The Republican ticket nominated here will oppose Democrats to be chosen in the party primary on June 14 and independents and other party candidates who file by that day.

In speeches to the convention delegates, Dalton and Godwin established a theme they are expected to pursue in the coming general election campaign by emphasizing the conservative nature of the state GOP and contrasting it with what they characterized as a national democratic party dedicated to big government.

Dalton avoided specific discussion of problems facing the Virginia state government in his acceptance speech, but promised, "This will be an issues-oriented campaign, and the Republican nominees will give the people of Virginia concrete and consistent solutions to problems.

Dalton emphasized his opposition to repeal of the state's right-to-work law, which bans compulsory union membership. He charges that one Democratic gubernatorial candidate, former Lt. Gov. Henry. E. Howell, agrees with the national Democratic platform provision opposing right-to-work laws. He said the other, former Attorney General Andrew P. Miller, "didn't have the nerve to fight against (the platform provision) on the floor of the national conventions."

Miller has strongly supported right-to-work law in his primary campaign against Howell. Despite the frequent discussion of this issue by candidates, no one is knowledgeable about the Virginia General Assembly believes there is much chance that it will repeal the law in the forseeable future.

While he did not discuss specific issues today, Dalton promised to concentrate his efforts as governor on creating jobs by recruiting new industries to Virginia. He also said "We must strive to make Virginia energy independent," and said he would do so by promoting coal-mine output in Southwest Virginia and by encouraging development of oil and gas fields off the Virginia coast.

"We will develop these resources with the greatest possible safeguards to preserve our land, air and shore lines," he added.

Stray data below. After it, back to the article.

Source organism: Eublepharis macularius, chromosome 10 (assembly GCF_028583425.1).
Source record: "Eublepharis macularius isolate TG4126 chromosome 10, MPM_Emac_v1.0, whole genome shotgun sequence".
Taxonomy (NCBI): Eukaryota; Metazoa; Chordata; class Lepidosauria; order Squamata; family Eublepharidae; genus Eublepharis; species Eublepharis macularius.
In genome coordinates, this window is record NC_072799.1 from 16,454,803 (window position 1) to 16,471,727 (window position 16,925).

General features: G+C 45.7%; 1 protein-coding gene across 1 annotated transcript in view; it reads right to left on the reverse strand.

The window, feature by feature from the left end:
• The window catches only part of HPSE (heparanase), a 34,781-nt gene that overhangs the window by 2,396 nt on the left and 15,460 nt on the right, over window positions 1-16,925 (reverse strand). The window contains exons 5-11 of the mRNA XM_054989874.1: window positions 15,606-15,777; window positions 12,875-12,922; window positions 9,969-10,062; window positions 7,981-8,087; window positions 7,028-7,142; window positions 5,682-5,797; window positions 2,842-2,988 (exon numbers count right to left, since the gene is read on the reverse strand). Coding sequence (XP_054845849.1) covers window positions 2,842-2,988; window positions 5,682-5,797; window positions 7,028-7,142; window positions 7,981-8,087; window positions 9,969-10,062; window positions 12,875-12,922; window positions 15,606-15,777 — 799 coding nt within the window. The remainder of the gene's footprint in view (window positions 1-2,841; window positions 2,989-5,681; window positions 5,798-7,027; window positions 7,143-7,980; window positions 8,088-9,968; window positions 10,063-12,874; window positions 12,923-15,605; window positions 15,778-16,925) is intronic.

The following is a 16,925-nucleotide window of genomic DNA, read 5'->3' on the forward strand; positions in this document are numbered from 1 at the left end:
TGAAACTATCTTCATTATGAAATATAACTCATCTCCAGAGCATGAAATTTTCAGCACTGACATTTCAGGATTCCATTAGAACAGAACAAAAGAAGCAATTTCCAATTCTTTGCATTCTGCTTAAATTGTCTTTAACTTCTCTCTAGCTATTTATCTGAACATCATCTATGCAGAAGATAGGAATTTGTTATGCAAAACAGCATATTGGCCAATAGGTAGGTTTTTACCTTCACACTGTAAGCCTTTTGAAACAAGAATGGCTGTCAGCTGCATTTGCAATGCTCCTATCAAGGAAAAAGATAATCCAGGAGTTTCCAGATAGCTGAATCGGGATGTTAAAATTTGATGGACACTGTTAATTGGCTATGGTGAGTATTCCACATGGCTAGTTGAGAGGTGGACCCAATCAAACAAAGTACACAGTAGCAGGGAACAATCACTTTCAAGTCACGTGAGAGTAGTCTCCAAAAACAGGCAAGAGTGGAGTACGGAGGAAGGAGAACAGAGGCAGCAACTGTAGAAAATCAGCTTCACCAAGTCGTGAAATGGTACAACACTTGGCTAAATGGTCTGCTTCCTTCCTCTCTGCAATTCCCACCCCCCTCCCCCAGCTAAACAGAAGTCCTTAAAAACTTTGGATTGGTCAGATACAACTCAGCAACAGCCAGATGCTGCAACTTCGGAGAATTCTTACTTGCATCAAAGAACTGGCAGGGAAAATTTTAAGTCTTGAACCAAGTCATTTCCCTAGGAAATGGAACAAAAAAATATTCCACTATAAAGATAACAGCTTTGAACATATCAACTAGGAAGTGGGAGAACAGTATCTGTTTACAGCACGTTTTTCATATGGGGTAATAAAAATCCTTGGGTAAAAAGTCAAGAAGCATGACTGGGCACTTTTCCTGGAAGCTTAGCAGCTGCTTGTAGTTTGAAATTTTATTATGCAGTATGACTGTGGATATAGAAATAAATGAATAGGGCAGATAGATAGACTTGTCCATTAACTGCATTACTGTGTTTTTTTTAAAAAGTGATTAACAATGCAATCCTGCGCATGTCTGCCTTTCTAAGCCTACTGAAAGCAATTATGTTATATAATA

Dalton promised the delegates that he and his running mates would conduct the "most intensive people-to-people campaign the state has ever seen." He said it will begin Sunday morning with a 10-day swing around Virginia to focus attention on the Republican ticket in the days before the Democratic Party.

Republicans have been trying to persuade conservatives of both parties to stay out of the Democratic Primary votings, which is open to all registered voters.

Miller, who is seeking to attack conservatives who have frequently voted Republican in recent statewide races, has accused GOP leaders of attempting to throw the Democratic nomination to Howell. Most Republican leaders believe Howell would be an easier opponent for Dalton.

In an action on a resolution submitted to the commission, the GOP delegates confirmed an earlier decision by the party's central committee to continue selection of party candidates at state conventions rather than in primary elections.

The proposal to hold a primary to choose next year's Senate candidate was rejected, 1,119.31 to 634.20. Delegates from the Eighth and 10th Congressional Districts in Northern Virginia and from the Second Congressional District, which includes Norfolk and Virginia Beach, voted heavily in favor of the resolution, but delegates from all other areas of the state voted against it.